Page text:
Eye & Vision Care
Santa Barbara, CA

Fundraising Par Excellence

Since 1988, Eye & Vision Care has worked closely with a host of local charities to benefit vision-related programs and the community. The jewel in the crown of this impressive local outreach is an annual golf tournament that raises money for groundbreaking research conducted at the University of California, Santa Barbara, along with the Foundation Fighting Blindness. Last year’s tournament drew more than 100 golfers to the Santa Barbara Golf Club and, aside from the main competition, included activities such as giving sighted folks an opportunity to experience golfing blind. According to optical manager Joe Vega, the rewards have been “amazing” in terms of the fund-raising, the business returns, and bringing staff together. “The love we get from our town is a great reward,” he says—and so are the referrals.

After years covering some of the farther flung corners of the world of business journalism, Heath has more recently focused on covering the efforts of independent eyecare professionals to negotiate a fast-changing industry landscape. Contact him at heath@smartworkmedia.com.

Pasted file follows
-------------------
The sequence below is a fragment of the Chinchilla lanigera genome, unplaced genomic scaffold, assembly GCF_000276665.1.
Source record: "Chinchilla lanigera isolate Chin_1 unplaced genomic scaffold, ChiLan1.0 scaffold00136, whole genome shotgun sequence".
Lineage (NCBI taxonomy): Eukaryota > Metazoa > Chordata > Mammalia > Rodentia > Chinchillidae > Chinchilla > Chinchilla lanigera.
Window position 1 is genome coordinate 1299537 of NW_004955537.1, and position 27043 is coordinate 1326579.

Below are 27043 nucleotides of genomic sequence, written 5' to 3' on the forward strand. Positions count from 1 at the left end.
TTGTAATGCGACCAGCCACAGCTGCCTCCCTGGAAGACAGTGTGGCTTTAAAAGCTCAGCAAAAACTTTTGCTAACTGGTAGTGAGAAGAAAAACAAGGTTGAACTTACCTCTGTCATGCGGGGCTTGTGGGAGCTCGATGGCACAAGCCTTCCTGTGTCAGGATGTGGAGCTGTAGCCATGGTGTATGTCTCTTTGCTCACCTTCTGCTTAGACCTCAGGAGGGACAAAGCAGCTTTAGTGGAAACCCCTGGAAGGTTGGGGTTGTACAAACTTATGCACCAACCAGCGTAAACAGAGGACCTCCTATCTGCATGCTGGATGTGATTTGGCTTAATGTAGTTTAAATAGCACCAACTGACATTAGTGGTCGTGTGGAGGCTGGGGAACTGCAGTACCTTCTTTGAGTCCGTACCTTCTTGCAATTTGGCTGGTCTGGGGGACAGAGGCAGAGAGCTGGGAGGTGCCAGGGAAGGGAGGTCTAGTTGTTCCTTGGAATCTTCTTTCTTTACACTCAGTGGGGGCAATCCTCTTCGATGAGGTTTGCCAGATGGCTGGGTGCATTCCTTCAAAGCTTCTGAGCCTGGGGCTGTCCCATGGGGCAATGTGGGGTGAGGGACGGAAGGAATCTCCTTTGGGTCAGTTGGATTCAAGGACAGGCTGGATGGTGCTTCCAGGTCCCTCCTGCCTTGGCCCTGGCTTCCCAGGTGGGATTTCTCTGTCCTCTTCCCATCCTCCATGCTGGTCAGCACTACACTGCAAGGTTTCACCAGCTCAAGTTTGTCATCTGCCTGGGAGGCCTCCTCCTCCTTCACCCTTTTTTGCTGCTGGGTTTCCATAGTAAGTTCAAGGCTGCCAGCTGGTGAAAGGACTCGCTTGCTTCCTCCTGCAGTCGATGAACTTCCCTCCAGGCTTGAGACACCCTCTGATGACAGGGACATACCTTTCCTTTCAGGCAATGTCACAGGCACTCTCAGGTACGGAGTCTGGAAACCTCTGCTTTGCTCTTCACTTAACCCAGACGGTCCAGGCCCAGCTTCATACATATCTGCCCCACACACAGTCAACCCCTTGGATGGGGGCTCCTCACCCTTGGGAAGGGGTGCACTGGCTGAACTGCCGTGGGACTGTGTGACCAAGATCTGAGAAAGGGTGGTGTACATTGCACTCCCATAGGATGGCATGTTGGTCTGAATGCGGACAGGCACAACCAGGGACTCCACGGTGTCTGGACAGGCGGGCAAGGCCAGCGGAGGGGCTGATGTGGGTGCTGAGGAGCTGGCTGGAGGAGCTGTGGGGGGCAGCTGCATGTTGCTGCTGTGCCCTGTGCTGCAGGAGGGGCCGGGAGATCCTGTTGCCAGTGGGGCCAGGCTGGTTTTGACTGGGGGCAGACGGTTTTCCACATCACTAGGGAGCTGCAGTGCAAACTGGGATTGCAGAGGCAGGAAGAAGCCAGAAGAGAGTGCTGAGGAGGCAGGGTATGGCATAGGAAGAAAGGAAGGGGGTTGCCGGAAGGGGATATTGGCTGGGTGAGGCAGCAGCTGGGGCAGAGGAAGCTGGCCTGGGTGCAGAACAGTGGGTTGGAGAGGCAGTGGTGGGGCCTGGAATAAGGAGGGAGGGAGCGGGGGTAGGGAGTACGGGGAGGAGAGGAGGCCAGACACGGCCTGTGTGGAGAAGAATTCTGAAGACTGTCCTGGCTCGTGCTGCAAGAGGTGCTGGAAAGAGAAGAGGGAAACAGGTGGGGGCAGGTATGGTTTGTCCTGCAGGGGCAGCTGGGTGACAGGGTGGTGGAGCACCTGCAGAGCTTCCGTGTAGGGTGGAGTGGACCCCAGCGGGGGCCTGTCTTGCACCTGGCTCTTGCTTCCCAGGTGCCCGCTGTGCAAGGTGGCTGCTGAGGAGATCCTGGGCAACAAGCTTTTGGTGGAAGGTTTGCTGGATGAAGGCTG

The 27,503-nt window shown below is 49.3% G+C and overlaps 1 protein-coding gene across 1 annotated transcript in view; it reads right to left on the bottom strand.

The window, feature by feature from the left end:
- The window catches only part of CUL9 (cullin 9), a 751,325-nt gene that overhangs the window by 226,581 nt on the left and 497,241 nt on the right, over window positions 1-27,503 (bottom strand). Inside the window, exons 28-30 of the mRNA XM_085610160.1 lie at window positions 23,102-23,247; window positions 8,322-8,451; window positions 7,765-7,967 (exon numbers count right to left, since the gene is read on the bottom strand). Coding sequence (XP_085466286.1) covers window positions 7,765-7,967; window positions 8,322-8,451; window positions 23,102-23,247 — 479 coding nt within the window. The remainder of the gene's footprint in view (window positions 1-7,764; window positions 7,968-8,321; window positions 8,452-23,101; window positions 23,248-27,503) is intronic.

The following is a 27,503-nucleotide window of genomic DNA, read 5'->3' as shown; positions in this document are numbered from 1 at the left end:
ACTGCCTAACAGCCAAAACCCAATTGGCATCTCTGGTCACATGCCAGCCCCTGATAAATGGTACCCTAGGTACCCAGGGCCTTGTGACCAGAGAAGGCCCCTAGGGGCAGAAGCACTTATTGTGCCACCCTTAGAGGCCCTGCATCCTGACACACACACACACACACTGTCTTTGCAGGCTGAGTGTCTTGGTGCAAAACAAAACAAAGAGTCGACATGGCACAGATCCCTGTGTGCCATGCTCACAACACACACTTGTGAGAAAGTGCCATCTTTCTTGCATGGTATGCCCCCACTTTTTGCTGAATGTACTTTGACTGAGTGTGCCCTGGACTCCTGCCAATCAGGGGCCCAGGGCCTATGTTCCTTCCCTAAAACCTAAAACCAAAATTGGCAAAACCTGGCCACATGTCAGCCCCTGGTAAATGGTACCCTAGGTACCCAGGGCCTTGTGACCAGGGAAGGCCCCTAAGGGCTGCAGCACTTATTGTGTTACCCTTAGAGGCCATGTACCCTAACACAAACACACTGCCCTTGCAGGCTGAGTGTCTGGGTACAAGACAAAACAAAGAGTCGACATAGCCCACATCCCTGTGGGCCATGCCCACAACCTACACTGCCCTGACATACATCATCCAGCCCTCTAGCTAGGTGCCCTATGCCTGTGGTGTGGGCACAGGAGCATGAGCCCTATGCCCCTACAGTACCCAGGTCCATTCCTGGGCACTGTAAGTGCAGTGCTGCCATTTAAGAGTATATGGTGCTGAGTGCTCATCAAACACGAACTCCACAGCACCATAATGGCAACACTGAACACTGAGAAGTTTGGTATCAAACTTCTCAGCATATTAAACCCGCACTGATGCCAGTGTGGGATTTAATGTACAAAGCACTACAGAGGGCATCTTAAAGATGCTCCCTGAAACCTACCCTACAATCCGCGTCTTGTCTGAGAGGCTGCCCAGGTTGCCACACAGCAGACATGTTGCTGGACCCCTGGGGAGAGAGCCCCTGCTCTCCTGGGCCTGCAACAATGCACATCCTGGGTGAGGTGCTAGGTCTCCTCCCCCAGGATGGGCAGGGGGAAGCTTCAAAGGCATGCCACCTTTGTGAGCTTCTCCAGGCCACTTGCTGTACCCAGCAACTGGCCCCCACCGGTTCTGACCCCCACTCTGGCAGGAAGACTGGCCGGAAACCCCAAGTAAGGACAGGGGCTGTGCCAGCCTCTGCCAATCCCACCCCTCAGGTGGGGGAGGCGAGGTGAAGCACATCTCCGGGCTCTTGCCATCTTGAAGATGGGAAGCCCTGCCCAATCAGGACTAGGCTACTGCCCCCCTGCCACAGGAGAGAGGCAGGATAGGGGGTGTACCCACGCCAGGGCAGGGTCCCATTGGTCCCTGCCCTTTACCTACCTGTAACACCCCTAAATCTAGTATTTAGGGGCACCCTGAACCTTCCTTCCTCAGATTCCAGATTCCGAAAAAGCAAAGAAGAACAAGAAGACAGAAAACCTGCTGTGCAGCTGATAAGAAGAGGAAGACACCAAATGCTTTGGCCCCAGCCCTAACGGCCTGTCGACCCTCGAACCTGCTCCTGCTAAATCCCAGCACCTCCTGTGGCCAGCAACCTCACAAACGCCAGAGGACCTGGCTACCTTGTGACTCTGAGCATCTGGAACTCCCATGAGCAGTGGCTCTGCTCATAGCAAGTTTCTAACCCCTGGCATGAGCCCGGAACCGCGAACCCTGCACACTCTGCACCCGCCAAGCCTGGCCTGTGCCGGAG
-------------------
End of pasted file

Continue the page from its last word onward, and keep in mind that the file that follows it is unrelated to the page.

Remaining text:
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UK Gets Nationwide Contact Lens Recycling Program

It’s available to all soft contact lens wearers.

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LONDON — Johnson & Johnson Vision announced that it is launching the Acuvue Contact Lens Recycle Programme, the United Kingdom’s first free nationwide program that “enables consumers to easily recycle their contact lenses and the blister and foil packaging after use.”

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The program is available to all soft contact lens wearers, regardless or which contact lens brand they use, according to a press release.